Last week, I was fortunate enough to attend the Search Inside Yourself training program that was hosted at the Vancouver campus. This two-day workshop was the best professional development session that I’ve participated in during my time at UBC. The Search Inside Yourself program began as a mindful leadership initiative at Google in 2007, and after growing in popularity and scope, the Search Inside Yourself Leadership Institute was founded in 2012.
This professional development opportunity was organized by UBC’s HR team (shout out to Miranda Massie!), and was led by two phenomenal instructors, Dr. Belinda Chiu and Tovi Scruggs. Both instructors have extensive experience in education, leadership, and mindfulness.
While this training is based on mindfulness and meditation, it’s much more practical than it may sound. We didn’t spend the whole day in a deep, meditative state, sitting cross-legged on the floor and chanting “Om”. We did spend two days exploring psychology, neuroscience, and learning a variety of techniques for monitoring our emotions and managing our reactions. There are micro-practices, such as taking a few mindful breaths, that can be used when you’re feeling stressed at work or approaching a difficult conversation with a coworker or partner. Fortunately, these techniques can be applied in both personal and professional settings. Cultivating these practices leads to an increase in Emotional Intelligence (also known as EQ).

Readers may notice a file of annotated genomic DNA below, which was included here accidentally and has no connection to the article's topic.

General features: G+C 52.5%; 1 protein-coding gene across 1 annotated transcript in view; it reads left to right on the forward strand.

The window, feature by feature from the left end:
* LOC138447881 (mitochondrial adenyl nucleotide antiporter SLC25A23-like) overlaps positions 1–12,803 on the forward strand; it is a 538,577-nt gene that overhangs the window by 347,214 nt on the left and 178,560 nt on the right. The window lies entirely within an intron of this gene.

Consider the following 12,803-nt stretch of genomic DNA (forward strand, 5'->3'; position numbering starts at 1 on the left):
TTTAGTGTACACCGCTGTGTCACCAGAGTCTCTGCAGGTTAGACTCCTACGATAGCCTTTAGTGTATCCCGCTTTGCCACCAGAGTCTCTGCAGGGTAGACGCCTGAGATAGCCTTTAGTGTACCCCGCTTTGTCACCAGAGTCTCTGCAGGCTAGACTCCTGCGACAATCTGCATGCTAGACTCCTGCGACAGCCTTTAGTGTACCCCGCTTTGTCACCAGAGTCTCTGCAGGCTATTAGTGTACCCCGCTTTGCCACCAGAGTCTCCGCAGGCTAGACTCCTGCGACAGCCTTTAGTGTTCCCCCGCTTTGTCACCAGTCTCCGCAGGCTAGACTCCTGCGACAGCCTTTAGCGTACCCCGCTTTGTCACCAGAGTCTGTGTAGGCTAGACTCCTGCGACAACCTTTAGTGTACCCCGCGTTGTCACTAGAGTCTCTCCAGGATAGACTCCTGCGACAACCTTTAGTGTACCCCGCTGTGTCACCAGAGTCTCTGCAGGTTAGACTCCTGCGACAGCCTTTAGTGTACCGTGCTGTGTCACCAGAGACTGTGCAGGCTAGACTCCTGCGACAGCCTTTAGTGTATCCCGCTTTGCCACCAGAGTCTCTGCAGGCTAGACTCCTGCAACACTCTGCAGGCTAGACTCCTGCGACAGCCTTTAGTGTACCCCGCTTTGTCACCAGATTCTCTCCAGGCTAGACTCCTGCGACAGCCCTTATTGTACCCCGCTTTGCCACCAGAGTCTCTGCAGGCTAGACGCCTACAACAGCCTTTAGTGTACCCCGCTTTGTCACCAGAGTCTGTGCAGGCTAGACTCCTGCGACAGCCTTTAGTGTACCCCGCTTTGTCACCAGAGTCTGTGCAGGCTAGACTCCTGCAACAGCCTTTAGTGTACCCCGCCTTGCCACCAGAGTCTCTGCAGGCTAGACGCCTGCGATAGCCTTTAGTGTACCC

Emotional intelligence isn’t a new concept, but has only recently gained popularity through research, TEDx Talks, and companies like Google. Many experts, including world-renowned psychologist Daniel Goleman, believe that emotional intelligence is a key component of effective leadership and high performance.
Luckily for us, emotional intelligence is something that we can learn. Just like training for a marathon, we spend days, weeks, months, and even years learning how to run a little bit farther, a little bit faster. In a similar way, we can train our brain each and every day to become stronger, more resilient, and more aware.
Interested in learning more? Ready to start training your brain today? Pick up a copy of Search Inside Yourself: The Unexpected Path to Achieving Success, Happiness (and World Peace) by Chade-Meng Tan, creator of the Search Inside Yourself program. Or reach out to Miranda Massie and ask when UBC will be hosting the next Search Inside Yourself training session.